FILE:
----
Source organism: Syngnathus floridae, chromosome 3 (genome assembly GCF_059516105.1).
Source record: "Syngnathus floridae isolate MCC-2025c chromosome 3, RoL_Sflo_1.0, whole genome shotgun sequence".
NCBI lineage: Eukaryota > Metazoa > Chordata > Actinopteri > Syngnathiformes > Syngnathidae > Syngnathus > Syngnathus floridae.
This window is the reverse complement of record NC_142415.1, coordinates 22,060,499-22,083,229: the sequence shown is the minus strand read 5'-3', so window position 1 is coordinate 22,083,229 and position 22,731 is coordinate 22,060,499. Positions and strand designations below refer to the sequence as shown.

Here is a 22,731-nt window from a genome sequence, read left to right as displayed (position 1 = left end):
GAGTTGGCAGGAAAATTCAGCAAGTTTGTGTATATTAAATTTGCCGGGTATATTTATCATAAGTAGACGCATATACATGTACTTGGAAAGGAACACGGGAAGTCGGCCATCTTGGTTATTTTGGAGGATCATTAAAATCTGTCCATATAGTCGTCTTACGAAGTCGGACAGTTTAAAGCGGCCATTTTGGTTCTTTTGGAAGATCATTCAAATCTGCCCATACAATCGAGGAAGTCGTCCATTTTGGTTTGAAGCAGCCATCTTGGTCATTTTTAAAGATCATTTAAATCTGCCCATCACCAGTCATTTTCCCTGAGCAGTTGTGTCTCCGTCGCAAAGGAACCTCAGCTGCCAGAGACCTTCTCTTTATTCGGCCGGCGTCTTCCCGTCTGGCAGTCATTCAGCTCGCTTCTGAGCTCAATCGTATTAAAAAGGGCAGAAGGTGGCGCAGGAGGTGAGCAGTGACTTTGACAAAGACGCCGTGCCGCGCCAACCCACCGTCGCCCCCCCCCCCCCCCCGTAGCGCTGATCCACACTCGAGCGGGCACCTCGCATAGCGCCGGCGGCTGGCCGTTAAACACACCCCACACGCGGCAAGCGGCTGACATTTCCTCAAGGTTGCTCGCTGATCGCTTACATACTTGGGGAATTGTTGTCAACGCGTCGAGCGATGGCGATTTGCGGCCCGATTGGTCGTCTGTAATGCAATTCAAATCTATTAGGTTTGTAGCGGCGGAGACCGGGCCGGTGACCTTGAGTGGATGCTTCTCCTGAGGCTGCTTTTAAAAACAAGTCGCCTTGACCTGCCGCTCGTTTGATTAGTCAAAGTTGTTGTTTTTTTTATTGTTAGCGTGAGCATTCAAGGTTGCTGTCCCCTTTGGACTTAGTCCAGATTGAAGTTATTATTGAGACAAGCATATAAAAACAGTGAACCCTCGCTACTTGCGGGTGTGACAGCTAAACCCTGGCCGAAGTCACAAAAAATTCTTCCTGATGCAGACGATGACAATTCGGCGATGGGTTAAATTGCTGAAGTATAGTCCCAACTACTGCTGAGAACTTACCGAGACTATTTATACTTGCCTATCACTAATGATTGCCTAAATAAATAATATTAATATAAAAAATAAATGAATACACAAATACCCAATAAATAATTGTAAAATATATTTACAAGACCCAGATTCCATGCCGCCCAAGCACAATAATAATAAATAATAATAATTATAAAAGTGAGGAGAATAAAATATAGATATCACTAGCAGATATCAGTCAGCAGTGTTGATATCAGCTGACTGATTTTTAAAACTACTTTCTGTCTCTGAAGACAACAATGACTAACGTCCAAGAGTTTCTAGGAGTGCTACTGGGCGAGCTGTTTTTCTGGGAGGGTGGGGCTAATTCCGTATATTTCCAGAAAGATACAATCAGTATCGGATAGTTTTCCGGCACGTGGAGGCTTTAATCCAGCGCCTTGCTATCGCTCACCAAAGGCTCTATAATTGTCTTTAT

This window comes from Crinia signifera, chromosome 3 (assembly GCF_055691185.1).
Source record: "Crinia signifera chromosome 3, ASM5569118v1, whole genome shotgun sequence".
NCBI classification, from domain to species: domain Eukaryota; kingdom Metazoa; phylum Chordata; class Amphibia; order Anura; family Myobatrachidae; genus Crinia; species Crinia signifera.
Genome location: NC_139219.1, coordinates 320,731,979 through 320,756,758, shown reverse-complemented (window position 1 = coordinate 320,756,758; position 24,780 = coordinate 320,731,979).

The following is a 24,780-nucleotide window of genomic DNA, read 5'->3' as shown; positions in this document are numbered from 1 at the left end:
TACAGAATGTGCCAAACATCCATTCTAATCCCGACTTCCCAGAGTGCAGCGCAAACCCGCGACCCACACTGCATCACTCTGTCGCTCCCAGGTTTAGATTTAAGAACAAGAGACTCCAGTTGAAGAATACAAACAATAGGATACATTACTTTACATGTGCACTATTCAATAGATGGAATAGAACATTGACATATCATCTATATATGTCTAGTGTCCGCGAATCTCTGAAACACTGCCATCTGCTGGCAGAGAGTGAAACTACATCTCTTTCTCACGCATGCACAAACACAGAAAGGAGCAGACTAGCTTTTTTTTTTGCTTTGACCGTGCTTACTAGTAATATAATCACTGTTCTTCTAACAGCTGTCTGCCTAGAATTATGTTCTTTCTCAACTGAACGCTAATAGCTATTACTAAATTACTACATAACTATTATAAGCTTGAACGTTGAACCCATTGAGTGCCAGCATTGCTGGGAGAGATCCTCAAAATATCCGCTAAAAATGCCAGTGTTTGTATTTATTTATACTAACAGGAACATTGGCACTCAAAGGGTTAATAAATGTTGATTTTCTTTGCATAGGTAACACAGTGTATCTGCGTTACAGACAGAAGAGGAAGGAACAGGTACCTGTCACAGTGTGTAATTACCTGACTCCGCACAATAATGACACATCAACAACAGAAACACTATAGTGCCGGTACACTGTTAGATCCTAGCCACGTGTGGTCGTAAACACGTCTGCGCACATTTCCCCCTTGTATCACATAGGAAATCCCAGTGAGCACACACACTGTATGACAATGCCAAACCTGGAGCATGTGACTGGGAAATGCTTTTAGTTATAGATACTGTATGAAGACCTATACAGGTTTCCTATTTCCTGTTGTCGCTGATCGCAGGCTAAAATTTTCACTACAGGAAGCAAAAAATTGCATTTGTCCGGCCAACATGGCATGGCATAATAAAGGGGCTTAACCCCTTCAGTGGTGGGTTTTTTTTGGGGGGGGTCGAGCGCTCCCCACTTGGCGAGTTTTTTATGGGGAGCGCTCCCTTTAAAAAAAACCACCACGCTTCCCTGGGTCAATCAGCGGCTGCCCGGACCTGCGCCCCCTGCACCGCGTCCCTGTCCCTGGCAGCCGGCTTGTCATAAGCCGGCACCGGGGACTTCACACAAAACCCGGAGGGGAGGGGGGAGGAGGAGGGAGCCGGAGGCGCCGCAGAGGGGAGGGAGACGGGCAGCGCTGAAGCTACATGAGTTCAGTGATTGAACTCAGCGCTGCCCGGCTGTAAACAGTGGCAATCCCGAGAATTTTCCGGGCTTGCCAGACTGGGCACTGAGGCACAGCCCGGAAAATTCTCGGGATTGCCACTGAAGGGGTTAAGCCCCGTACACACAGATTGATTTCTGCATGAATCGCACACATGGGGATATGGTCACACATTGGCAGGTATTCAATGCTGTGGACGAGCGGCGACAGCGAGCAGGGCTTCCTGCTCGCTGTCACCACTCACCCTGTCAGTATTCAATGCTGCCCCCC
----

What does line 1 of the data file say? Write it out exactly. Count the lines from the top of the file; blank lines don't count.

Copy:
Source organism: Syngnathus floridae, chromosome 3 (genome assembly GCF_059516105.1).